Jason Gestwicki, Ph.D.

Adjunct Associate Professor, Biological Chemistry

 

Areas of Interest

Molecular chaperones assist in the folding of newly synthesized polypeptides. If folding is not accomplished, then the chaperones help degrade the misfolded substrates. Thus, chaperones are crucial in the decision to fold or degrade a protein and they are central to maintaining cellular protein homeostasis. These functions are especially important in neurodegenerative disorders, such as Alzheimer's disease, which are caused by the accumulation of misfolded proteins. In these diseases, a peptide undergoes abnormal protein-protein interactions that allow it to avoid chaperone-mediated degradation. These diseases have a devastating impact on patients and their caregivers and there are few effective treatment options available.

In the Gestwicki lab, we are using chemical synthesis, high throughput screening, biochemistry and genetics to understand the relationships between chaperones and protein misfolding. We are particularly interested in understanding the protein-protein interactions that underlie molecular recognition in this system. Our goals are to (a) understand the fundamental biology and (b) produce molecules that might be therapeutically informative. Towards these goals, we build and employ new chemical probes because these tools often facilitate insights that cannot be approached using other methods.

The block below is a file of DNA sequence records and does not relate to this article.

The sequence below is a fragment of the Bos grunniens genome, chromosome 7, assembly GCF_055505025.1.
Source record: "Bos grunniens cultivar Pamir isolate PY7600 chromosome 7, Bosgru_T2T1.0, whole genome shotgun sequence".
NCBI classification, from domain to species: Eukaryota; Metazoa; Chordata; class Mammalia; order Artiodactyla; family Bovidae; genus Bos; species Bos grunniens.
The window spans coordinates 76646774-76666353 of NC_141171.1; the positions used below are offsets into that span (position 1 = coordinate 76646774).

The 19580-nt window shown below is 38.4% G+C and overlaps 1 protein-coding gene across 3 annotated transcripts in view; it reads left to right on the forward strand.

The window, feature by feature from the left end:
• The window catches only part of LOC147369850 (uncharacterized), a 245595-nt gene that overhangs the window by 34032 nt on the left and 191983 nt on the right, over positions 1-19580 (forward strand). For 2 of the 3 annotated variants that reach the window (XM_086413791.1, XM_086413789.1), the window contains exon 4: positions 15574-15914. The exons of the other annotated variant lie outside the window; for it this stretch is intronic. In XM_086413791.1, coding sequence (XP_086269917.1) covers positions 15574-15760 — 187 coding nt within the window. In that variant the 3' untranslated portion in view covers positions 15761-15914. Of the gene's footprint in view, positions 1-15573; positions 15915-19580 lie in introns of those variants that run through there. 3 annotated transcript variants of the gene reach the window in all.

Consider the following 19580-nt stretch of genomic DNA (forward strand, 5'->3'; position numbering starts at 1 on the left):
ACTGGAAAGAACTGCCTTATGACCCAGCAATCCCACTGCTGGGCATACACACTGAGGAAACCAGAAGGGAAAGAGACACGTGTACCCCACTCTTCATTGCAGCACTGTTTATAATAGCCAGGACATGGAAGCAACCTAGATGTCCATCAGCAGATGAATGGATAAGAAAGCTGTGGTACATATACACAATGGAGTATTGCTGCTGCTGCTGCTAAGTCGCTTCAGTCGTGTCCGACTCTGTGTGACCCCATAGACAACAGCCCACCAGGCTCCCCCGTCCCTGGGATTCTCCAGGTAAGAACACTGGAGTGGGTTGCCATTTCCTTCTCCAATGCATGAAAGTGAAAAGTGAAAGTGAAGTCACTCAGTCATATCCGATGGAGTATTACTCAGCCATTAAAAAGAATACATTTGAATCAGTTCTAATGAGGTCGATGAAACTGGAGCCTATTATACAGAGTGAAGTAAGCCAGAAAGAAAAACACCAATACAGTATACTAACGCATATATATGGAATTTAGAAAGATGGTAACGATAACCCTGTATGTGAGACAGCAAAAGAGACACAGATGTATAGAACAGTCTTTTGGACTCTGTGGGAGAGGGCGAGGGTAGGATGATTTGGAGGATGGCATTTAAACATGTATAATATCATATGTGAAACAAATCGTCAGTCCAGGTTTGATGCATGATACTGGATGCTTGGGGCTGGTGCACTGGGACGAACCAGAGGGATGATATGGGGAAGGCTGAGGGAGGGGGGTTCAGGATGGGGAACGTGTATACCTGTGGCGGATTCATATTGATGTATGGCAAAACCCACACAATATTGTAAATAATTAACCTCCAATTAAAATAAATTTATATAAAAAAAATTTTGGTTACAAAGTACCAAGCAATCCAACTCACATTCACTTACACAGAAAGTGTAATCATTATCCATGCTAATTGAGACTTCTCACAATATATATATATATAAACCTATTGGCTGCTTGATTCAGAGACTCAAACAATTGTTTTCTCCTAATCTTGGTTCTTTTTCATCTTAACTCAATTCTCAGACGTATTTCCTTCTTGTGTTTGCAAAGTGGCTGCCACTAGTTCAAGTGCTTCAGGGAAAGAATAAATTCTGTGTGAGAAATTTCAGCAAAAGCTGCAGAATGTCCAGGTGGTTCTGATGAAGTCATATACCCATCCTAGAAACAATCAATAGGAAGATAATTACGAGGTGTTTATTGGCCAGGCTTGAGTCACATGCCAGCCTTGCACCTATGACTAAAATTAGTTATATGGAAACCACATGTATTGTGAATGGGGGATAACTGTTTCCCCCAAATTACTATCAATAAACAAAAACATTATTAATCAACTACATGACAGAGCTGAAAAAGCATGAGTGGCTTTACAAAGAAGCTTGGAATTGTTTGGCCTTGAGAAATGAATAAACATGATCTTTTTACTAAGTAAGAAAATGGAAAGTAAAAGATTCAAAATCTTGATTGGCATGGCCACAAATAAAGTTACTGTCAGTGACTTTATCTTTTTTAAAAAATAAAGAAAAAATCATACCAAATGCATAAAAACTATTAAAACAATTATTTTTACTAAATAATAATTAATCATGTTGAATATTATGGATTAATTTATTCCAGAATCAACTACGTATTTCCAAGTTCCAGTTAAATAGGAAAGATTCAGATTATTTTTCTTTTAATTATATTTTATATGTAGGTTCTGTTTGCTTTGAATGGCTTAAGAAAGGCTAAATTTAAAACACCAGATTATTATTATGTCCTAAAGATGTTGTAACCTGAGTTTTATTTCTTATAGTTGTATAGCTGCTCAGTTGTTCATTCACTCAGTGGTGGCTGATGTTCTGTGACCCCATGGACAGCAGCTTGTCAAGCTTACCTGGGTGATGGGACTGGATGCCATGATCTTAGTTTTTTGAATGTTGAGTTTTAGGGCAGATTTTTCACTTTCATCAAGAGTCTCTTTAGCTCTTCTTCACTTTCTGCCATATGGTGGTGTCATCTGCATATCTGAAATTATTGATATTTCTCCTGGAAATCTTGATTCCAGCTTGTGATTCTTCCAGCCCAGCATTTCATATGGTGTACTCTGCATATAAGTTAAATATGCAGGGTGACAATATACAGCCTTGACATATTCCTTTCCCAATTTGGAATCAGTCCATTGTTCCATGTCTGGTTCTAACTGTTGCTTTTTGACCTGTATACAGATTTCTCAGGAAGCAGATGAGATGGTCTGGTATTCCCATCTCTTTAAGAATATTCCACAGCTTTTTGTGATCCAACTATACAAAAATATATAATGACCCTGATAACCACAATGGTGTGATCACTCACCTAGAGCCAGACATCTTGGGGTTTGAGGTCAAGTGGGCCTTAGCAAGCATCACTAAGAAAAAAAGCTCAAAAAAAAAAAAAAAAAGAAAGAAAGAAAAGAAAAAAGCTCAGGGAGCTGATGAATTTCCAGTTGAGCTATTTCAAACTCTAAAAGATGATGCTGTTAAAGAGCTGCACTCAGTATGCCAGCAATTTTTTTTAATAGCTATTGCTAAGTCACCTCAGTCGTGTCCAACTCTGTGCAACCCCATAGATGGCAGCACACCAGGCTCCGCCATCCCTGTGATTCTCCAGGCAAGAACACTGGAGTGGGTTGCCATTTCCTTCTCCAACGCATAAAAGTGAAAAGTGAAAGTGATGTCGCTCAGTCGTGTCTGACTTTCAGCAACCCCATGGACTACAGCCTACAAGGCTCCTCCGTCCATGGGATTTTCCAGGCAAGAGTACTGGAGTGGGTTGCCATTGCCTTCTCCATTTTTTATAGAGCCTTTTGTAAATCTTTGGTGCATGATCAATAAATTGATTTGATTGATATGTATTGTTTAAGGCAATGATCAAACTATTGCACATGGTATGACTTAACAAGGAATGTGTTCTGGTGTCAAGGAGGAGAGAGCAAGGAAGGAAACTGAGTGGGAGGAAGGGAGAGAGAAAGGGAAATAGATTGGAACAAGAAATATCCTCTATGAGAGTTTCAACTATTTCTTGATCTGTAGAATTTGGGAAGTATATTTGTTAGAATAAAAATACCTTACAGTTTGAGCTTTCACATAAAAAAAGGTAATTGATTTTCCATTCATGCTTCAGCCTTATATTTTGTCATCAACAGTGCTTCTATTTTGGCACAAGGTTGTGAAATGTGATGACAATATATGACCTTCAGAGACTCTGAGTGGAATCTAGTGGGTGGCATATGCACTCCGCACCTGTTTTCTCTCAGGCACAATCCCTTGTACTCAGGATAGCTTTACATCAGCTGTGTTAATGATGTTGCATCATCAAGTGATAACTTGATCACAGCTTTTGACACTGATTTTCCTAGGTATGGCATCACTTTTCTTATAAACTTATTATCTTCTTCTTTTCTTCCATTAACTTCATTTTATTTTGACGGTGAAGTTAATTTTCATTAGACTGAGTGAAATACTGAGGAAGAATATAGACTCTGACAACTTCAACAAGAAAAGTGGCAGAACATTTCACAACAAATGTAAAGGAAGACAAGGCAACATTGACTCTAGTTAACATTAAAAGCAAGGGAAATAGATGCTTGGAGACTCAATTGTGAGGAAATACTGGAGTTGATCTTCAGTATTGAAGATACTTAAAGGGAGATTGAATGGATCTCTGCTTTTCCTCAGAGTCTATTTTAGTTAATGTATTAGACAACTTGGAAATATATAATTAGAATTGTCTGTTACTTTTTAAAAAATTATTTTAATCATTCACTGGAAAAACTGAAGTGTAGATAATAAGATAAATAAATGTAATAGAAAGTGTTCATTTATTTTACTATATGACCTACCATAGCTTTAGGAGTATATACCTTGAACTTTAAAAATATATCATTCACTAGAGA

Honors & Awards

McKnight Foundation Award
Biological Sciences Scholar (University of Michigan)
Helen Hay Whitney Foundation Post-Doctoral Fellowship
Sigrid Leirmo Award (Departmental Service; UW Madison)
NIH Biotechnology Training Program Pre-Doctoral Fellowship

Published Articles or Reviews

Chang, L., Bertelsen, E. B., Wisén, S., Larsen, E. M., Zuiderweg, E. R. P., Gestwicki, J. E. (2008) High throughput screen for small molecules that modulate the ATPase activity of the molecular chaperone, DnaK. Anal. Biochem., 372:167-176.

Wisén, S., Androsavich, J., Evans, C. G., Chang, L., Gestwicki, J. E. (2008) Chemical modifiers of heat shock protein 70 (Hsp70) by sequential, microwave-accelerated reactions on solid phase Bioorgan. Med. Chem. Lett. 18:60-65.

Gestwicki, J. E. and Marinec, P. S. (2007) "Chemical control over protein-protein interactions: beyond inhibitors" Combi. Chem. High Throughput Screen., 10(8):667-675. PMID: 18045079

Evans, C. G.; Wisén, S.; Gestwicki, J. E. (2006) Heat shock proteins 70 and 90 inhibit early stages of amyloid beta aggregation in vitro. J. Biol. Chem. 281:33182-33191. PMID: 16973602

Gestwicki, J. E.; Crabtree, G. R.; Graef, I. A. (2004) Harnessing chaperones to generate small molecule inhibitors of amyloid beta aggregation. Science, 306:865-869.

For a complete list of this person’s PubMed publications, click HERE